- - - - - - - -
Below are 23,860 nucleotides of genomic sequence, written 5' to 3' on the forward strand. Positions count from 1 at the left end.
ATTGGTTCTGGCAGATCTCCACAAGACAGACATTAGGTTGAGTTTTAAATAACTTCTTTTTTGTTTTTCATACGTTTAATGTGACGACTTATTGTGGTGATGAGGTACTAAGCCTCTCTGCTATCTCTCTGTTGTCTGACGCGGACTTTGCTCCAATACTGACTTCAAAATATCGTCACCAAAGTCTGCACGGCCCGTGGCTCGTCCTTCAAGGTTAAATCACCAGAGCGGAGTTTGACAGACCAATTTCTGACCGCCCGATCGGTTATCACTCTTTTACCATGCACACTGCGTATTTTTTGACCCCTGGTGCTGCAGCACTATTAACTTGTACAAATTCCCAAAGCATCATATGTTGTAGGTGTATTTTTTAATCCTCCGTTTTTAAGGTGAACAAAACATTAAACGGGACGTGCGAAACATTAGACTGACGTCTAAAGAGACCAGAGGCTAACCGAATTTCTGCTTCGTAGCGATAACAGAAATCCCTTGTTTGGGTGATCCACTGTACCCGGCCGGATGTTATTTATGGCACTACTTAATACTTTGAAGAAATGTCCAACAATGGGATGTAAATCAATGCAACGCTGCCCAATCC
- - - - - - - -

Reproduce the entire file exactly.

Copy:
Below are 23,860 nucleotides of genomic sequence, written 5' to 3' on the forward strand. Positions count from 1 at the left end.
ATTGGTTCTGGCAGATCTCCACAAGACAGACATTAGGTTGAGTTTTAAATAACTTCTTTTTTGTTTTTCATACGTTTAATGTGACGACTTATTGTGGTGATGAGGTACTAAGCCTCTCTGCTATCTCTCTGTTGTCTGACGCGGACTTTGCTCCAATACTGACTTCAAAATATCGTCACCAAAGTCTGCACGGCCCGTGGCTCGTCCTTCAAGGTTAAATCACCAGAGCGGAGTTTGACAGACCAATTTCTGACCGCCCGATCGGTTATCACTCTTTTACCATGCACACTGCGTATTTTTTGACCCCTGGTGCTGCAGCACTATTAACTTGTACAAATTCCCAAAGCATCATATGTTGTAGGTGTATTTTTTAATCCTCCGTTTTTAAGGTGAACAAAACATTAAACGGGACGTGCGAAACATTAGACTGACGTCTAAAGAGACCAGAGGCTAACCGAATTTCTGCTTCGTAGCGATAACAGAAATCCCTTGTTTGGGTGATCCACTGTACCCGGCCGGATGTTATTTATGGCACTACTTAATACTTTGAAGAAATGTCCAACAATGGGATGTAAATCAATGCAACGCTGCCCAATCC